Makeup shaming made a big, loud comeback last week when Lindsay Lohan commented “Too much make-up” on two of Ariana Grande’s Instagram posts.

 

Although the celebrity female criticism is new, Ariana is no stranger to shaming. She’s been body-shamed, ponytail-shamed, and endlessly trolled. She wrote on Instagram, “Sigh….. tweets, comments, statement like this are not okay. About anyone!!! We live in a day and age where people make it IMPOSSIBLE for women, men, anyone to embrace themselves exactly how they are. Diversity is sexy! Loving yourself is sexy!”

Celebrity feud bait aside, this seemingly small action – a “too much” comment — is part of a larger trend. Can you provide feedback without shaming? Is it ever okay to comment on someone else’s personal care choices? Is the line at highlighter, glitter, contour, filler, cosmetic surgery?

We all need to hear this message loud and clear: you can love yourself and still love makeup and cosmetics.

That’s doesn’t mean we live in a no-feedback zone. We can provide feedback on appearance. The key is to do it without shaming. It takes a little practice, but we can learn to support different without adding good or bad. After all, who among us hasn’t found herself with sideways eyebrows or mismatched foundation?

If you’re not sure how provide appearance feedback constructively, sit down at a makeup counter and ask what your artist thinks of your current look. Brand ambassadors have a wonderful way of telling you what could work better or differently, versus saying your choices are wrong or bad. For example, “How do you feel about this color? I feel like this look is a little orange on you. Tell me what you wanted, and let’s figure it out.” Or, sometimes they’re more direct: “Can I be honest? I’d like to see a stronger brow on you. Could I show you?” They know how to convey a positive message while building your excitement to try something new. You can use that same technique with friends, co-workers, even strangers to align them to your vision.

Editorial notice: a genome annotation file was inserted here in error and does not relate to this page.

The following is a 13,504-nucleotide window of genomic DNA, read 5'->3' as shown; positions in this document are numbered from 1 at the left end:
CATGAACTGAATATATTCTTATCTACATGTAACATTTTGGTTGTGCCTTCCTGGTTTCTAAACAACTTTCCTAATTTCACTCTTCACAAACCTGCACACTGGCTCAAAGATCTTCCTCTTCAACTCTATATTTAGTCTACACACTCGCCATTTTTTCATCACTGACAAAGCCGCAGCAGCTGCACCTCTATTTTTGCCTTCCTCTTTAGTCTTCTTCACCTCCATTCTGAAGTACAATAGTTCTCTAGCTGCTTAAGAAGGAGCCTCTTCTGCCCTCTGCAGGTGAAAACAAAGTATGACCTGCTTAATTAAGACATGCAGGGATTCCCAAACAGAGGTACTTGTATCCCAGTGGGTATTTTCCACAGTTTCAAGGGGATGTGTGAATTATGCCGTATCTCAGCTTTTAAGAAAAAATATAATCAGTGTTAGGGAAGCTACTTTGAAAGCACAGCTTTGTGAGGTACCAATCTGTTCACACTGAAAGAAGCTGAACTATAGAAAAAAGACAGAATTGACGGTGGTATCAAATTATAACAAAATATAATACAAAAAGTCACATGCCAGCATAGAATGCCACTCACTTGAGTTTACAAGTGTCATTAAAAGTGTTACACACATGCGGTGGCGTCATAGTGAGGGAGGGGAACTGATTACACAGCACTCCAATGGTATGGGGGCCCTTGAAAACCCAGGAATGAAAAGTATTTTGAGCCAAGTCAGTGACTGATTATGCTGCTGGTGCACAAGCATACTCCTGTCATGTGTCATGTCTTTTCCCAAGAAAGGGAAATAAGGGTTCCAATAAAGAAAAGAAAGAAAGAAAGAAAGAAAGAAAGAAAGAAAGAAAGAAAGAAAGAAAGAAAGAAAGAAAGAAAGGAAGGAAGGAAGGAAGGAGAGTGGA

We can also own the beauty of our natural faces. Let’s be honest: we all wake up some mornings, look in the mirror, and say, “Ugh.” (Especially during the holidays!) Makeup can give us the aircover to work on owning our beauty.

A split-frame photo is a great way to start empowering yourself. During the summer of 2015, beauty vlogger and #mua NikkieTutorials started launched the hashtag #ThePowerofMakeup (video) to combat shaming. She posted a half-face photo to showcase how she uses makeup to change her look. Thousands of people have since joined in, posting and tagging their own photos. By posting a photo with and without makeup, #ThePowerofMakeup both shows the person is comfortable with their bare face and that they use make-up for themselves. It’s a simple and brilliant way to shut down shaming.

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#ThePowerofMakeup focuses on the positive reasons that we use makeup. It’s fun. It makes us feel great about ourselves. It let us try different looks, explore other parts of our personalities. Makeup can give us a little pick-me-up on a day when we’re not feeling so confident, or a boost to reach the next level.

Taking it a step further, ipsy founder Michelle Phan has written about how we can feel empowered in our makeup choices. Makeup can help you fake it ‘til you make it, and there’s nothing wrong with that. Use all the tools at your disposal to be YOUR very best.

Let’s celebrate our own choices (hello, bright Tuesday lips!) and continue to defend one another’s choices. Let’s wear makeup for ourselves, because it’s fun and we love it. Let’s take care of our skin because it’s important to our overall health. Let’s celebrate the wider scope of people and looks being added to Big Beauty advertising campaigns. Your face is yours. Celebrate it!

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